Liz Butler Draws The ROM: Outstanding Canadian Ungulates!
This week I went to the Schad Gallery of Biodiversity to look at some outstanding Canadians mammals – caribou, bison, and musk ox. These three species all belong to the even-toed ungulate order, Artiodactyla.
Being grouped together in one order means that caribou, bison, and musk oxen share some similar characteristics. All three of these species are herbivores, meaning they eat plant matter. Most even-toed ungulates share this characteristic, although pigs and their close relatives are omnivores (they can eat a variety of plant and animal matter).
Also, as you may have guessed, the feet of these animals share similarities. Even-toed ungulates bear their weight on two or four specialized toes at the end of each limb. In caribou, bison, and musk oxen these toes are covered in hooves.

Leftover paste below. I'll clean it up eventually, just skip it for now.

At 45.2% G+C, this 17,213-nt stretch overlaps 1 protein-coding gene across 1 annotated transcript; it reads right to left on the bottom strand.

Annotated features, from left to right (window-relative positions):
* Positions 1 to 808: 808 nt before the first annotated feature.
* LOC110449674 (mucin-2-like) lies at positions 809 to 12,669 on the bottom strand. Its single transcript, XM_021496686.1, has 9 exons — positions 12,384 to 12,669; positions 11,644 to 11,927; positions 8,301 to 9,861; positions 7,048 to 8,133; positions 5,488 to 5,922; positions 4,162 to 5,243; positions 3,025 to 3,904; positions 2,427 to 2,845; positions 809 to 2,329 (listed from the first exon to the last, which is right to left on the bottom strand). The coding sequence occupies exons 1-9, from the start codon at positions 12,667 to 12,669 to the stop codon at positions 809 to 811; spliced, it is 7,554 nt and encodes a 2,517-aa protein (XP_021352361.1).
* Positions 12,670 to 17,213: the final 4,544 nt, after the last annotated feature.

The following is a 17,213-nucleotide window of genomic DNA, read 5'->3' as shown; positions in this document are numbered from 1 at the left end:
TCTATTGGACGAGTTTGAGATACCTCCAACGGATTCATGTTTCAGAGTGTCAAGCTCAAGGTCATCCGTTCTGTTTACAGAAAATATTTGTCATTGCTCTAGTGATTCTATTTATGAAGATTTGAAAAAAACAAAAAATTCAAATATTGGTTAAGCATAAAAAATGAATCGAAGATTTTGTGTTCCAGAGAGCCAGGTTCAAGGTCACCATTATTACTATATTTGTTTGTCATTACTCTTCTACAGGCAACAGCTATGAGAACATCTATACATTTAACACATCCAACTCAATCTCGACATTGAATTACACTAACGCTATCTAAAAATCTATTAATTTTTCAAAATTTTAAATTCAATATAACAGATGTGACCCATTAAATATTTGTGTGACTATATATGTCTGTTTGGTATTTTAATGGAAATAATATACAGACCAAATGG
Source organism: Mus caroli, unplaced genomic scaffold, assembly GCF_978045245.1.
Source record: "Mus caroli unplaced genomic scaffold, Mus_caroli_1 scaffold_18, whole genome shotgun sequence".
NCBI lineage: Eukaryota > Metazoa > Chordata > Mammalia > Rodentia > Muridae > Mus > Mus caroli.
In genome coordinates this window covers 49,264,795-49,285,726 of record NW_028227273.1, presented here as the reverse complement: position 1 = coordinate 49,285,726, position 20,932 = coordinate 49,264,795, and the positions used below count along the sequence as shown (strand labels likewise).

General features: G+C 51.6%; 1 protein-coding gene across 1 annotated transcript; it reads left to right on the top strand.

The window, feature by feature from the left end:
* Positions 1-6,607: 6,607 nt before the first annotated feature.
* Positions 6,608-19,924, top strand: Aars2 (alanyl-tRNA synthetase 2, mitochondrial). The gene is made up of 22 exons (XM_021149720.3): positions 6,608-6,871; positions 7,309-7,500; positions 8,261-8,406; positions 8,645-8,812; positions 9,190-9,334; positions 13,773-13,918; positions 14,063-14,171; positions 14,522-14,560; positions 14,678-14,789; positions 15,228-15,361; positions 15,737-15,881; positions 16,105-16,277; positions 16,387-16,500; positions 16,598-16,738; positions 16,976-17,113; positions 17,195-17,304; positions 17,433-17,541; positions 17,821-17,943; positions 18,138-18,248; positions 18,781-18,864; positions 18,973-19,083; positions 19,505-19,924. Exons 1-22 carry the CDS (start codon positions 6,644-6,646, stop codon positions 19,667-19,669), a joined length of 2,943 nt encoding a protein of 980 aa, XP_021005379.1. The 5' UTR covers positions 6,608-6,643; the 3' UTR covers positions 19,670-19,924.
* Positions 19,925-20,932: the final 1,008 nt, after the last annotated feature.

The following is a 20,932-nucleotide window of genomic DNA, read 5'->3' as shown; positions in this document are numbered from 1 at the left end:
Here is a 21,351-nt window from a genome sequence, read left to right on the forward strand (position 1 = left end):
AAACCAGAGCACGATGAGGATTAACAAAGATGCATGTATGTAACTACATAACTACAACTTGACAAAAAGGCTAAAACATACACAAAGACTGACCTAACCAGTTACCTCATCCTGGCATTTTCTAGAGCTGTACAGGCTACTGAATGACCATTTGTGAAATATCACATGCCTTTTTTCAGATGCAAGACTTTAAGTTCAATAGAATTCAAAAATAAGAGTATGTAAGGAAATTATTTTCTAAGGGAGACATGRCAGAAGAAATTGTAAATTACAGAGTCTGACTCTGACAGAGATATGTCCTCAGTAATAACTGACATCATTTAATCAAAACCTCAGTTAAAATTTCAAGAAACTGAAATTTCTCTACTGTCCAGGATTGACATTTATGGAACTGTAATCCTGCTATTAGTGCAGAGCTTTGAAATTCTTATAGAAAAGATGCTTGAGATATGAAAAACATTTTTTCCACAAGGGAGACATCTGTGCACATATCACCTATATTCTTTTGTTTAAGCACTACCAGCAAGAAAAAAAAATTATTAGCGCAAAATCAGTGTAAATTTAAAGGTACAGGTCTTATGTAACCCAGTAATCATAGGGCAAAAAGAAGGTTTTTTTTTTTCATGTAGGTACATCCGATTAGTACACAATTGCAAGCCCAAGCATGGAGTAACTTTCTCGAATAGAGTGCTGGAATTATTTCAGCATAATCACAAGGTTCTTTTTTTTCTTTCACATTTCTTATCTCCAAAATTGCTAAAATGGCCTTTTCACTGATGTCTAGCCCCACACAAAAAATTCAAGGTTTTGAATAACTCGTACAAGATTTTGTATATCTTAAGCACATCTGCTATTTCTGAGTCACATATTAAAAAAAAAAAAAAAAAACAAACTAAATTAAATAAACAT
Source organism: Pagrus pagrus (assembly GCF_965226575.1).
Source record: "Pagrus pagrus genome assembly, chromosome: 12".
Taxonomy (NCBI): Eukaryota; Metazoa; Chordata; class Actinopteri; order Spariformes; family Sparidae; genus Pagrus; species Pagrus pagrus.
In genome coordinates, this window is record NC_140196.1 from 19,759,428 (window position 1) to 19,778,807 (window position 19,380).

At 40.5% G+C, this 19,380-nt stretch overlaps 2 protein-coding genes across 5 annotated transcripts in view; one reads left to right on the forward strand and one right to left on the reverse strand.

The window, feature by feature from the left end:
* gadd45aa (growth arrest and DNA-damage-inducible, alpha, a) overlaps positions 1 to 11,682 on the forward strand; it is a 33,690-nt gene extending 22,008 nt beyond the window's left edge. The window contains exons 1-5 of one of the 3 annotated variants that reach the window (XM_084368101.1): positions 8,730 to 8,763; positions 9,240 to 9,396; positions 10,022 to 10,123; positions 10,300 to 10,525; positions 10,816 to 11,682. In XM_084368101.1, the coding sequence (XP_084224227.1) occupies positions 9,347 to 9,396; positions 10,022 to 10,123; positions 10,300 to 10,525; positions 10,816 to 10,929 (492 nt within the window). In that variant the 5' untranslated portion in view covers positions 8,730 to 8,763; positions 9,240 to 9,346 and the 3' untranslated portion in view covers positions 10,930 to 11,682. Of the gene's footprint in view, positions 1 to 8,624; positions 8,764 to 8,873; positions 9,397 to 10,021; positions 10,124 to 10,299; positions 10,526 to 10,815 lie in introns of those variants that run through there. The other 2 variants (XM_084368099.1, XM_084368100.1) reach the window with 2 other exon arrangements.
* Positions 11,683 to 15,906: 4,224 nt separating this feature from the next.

Ungulates also often have horns, antlers, or ossicones (the nubbins that giraffes and their relatives have on their heads). These features can serve a whole range of purposes, from demonstrating the fitness of an animal, to attracting a mate, to acting as a means of defence. While deer like caribou have antlers, which must be re-grown every year, animals like the musk ox and bison have horns, which do not need to be re-grown.
What other shared characteristics can you identify in these three animals? Can you find any other animals in the museum that share the same characteristics?
- Liz Butler is an artist and teacher who loves natural history and museums. She loves drawing, painting, and making crafts of all kinds. She is happiest when she can find ways to combine art projects with science content.
- Liz’s Website – Liz Butler Draws
- Liz’s Blog – Saw Whet Studio
- More guest posts from Liz HERE!
- Do you like to sketch? Love museums? Are you a full time student in Canada? The ROM is yours to explore, FREE, every Tuesday! MORE!
Guest Post By Liz Butler. Last Updated: September 23rd, 2014.